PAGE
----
This is part 2. Part 1 is here about how I managed to make this site fast.

The web framework powering this site is Django and in front of that is Nginx which serves all the static content (once before Amazon CloudFront CDN takes over) and all non-static traffic is passed on to a uWSGI daemon which is running 6 worker processes. The database that stores the content is PostgreSQL and all caching is done in Redis. Actually another Redis database is used for other things such as maintaining a quick look-up index of keywords to primary keys so that I can quickly mesh together blog posts by keywords.

However, as we all know the deciding factor of a web sites server-side speed is effectively the speed of the database or any other disk-bound I/O device. To remedy this I've set up some practical caching strategies which I'm quite happy with.

So, how fast is it? Here's an ab stress test against home page with 10,000 requests spread across 10 concurrent users:

Document Path:          /
Document Length:        73272 bytes

Concurrency Level:      10
Time taken for tests:   4.426 seconds
Complete requests:      10000
Failed requests:        0
Write errors:           0
Total transferred:      734250000 bytes
HTML transferred:       732720000 bytes
Requests per second:    2259.59 [#/sec] (mean)
Time per request:       4.426 [ms] (mean)
Time per request:       0.443 [ms] (mean, across all concurrent requests)
Transfer rate:          162022.11 [Kbytes/sec] received

I could probably make that 2,300 requests/second to 3,000 or 4,000 if I just increase the number of workers. However, that costs memory and since I'm currently running 19 other uWSGI workers on this server that all (all 25) in total take up a steady 1.4 Gb I don't feel like increasing that number much more. Besides since this site doesn't really get any traffic, I'm not so concerned about massive throughput on concurrent benchmarks but more about serving each and every page as fast as possible the few times it's called.

Every single page on this site is behind some sort of internal cache. The only time the PostgreSQL is involved is in rendering a page is when it's first requested after a comment has been entered or I've added (or edited) a new post. Thing is, I don't want to be inconvenienced by a stupid cache that forces me to wait an hour every time I change something. No, instead lots of Django database model signals are put in place that fire off cache invalidation when certain pieces of data is changed. You can see the code for that here.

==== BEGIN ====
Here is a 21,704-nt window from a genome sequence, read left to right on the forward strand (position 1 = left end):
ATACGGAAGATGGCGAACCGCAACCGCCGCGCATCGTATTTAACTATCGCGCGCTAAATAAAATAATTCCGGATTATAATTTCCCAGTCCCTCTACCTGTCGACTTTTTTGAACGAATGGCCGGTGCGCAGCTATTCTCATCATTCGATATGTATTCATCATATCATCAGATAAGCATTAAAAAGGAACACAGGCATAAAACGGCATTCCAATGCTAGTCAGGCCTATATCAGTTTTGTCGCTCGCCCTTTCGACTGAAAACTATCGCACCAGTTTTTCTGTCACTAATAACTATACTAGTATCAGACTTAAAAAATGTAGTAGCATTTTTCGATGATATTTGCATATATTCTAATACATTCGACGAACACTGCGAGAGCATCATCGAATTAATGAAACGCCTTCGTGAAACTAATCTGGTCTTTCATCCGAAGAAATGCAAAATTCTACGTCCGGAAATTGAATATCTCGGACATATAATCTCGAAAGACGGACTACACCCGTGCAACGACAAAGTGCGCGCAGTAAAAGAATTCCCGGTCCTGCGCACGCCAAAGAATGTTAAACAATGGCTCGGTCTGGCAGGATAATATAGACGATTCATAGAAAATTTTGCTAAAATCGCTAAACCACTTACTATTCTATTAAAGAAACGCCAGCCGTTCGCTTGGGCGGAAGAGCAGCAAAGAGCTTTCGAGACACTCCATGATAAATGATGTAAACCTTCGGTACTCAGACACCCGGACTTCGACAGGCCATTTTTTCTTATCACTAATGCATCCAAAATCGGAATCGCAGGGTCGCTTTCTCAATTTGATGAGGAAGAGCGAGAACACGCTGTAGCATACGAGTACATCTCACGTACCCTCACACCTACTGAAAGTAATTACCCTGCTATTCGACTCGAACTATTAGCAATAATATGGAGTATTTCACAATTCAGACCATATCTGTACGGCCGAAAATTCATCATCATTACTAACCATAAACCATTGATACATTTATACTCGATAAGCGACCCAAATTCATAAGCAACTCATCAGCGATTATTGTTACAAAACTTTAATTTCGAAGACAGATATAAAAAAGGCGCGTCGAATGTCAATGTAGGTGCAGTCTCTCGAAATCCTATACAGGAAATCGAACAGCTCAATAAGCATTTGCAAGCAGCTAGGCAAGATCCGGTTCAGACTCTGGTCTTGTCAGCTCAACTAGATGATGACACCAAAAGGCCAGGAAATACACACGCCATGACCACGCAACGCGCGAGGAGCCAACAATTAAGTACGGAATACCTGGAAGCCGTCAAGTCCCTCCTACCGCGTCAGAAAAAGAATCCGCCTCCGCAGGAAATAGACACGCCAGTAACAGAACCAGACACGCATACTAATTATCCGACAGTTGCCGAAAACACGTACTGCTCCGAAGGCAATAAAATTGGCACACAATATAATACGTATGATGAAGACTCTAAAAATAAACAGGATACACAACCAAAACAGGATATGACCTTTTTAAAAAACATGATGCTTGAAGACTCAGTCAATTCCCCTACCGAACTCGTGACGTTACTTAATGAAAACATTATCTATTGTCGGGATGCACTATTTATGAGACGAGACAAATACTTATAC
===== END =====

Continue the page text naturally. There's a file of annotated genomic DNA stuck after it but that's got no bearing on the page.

So, for the home page for example: For each request, a small piece of Python code checks the Redis for what the latest comment add-date is and based on that tells the Django page_cache decorator to either render the page as normal or to serve the whole HTML payload from Redis. In other words, on a successful cache "hit" it actually needs two Redis look-ups. Even that could be improved and blindly just spare these look-ups by serving from the workers allocated Python memory instead but that would make things fragile, hard to unit test and it would only make the benchmarks faster which is not necessary.

The most important thing to optimize on a web site is the static content. Well, there's little point in serving the static content fast if it takes 3 seconds to say what static content to serve. Also, a fast website is likely to appear more favorable on the Google bot which effectively makes the site appear higher on Google searches.

In the next part, I'll try to share more in-depth technical bits and pieces of what I actually did although they're no secrets I think some of them are best practice and even senior web developers sometimes get them wrong.



Thanks Peter! Helpful information.


Good article Peter!! I think choosing web server like Nginx (mostly for static website) plays a key role as well, we can tweak it to optimize the performance.

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